- Stay in the pose for a minute with even breathing.
- Inhale, rest the trunk and d neck on the floor, release the hands and sit up in Virasana.
- Then straighten the legs one by one, lie flat on the back and relax.
The Roaring Lion Posture (whose original Indian name is Simhasana) in Yoga is suitable for people of all ages and types (including old and weak) because it is relatively easy to perform. The posture is sometimes referred to as Bhairavasana.The posture gets its name because the face of the person performing it resembles the face of a Roaring Lion (Simha Mudra or Lion Face Gesture) because of the open mouth and extended tongue.
- Kneel down on the ground and place your body weight on your knees, calves and heels with the toes pointing back.
- Keep your head and spine erects with the knees about 6-12 inches apart.
- Press your palms on the respective knees with the fingers extended straight. This is the Thunderbolt Posture.
- Open your mouth fully. Exhale through your nose and mouth, and simultaneously extend your tongue comfortably out of your mouth curving it toward the chin. Hold your breath with the abdomen pulled in. Widen your eyes, bare your teeth and stretch your facial muscles so that your face looks terrifying.
- Remain in this final posture for about 10 seconds or your breakpoint.
Makara' in Sanskrit is crocodile. This position is basically meant for relaxation after performing other asanas.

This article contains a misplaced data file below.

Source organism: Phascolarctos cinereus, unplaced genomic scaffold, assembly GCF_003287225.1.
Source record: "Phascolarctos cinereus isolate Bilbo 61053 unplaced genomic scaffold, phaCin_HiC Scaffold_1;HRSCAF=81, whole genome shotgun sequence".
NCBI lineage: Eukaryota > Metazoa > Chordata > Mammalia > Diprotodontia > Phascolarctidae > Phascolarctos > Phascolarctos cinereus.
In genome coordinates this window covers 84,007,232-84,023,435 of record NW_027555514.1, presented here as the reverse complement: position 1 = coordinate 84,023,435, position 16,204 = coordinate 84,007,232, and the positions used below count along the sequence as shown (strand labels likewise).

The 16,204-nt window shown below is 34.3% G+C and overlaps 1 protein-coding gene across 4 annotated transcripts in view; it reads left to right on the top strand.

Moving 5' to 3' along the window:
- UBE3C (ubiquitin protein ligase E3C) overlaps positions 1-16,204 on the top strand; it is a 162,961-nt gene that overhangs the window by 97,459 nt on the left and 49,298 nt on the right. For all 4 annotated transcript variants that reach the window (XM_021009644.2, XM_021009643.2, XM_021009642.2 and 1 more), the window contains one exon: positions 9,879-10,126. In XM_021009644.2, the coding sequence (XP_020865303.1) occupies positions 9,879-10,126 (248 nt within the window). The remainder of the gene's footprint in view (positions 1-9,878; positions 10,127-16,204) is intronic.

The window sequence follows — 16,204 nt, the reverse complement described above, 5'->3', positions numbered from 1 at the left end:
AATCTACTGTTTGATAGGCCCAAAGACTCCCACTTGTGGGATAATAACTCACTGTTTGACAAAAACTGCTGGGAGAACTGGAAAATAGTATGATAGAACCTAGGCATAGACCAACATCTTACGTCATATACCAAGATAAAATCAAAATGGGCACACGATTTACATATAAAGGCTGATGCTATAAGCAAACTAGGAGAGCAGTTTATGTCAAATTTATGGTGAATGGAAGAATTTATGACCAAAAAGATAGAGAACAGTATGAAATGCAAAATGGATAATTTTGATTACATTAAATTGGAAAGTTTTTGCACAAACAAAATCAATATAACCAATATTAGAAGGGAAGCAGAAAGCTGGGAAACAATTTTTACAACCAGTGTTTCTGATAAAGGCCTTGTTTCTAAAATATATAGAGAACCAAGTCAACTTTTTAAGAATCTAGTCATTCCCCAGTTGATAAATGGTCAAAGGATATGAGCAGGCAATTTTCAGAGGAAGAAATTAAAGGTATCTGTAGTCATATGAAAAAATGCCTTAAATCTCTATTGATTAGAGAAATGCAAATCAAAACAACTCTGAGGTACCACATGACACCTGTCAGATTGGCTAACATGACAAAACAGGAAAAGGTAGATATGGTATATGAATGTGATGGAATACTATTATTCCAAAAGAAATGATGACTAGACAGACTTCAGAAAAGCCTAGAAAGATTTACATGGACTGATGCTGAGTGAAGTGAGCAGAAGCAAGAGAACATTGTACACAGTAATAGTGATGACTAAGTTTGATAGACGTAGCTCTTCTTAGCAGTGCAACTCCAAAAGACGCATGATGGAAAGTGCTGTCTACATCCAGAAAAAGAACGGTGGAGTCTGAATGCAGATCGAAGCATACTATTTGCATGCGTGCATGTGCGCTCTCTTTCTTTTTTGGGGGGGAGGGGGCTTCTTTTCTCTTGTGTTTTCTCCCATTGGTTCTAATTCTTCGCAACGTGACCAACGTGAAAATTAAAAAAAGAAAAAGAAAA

- Lie in Saashtaangasana position.
- Spread the legs apart, so that the feet are at least 18 to 24 inches from one another.
- The heels should oppose each other with the toes pointing away.
- The thighs, abdomen and chest should rest on the ground and fold your arms so that they form a triangle under the face. The palms should clasp your opposite shoulder.
- The head rests on the triangle formed by the elbows and the shoulders.
- While breathing deeply stay in this position for at least 10 to 15 minutes.
This asana makes the spine flexible and gives good exercise to the lateral area. It also vitalizes the liver, pancreas and kidneys, exercises the side muscles and increases the flexibility of the hip joints and waist.
- Stand straight, feet apart and arms on the sides, palms facing and touching the thighs.
- While inhaling, raise your right arm slowly up to shoulder level, palm facing down with the elbow straight.
- Now turn the palm upwards and raise the hand so that it is in a straight line, touching the ear.
- While exhaling, bend as far as possible to the left. This is the final position of Trikonasana.
- Maintain it for a few seconds and return to normal position gradually.
- The same is to be done on the other side. This completes the process. The lateral stretch should be felt.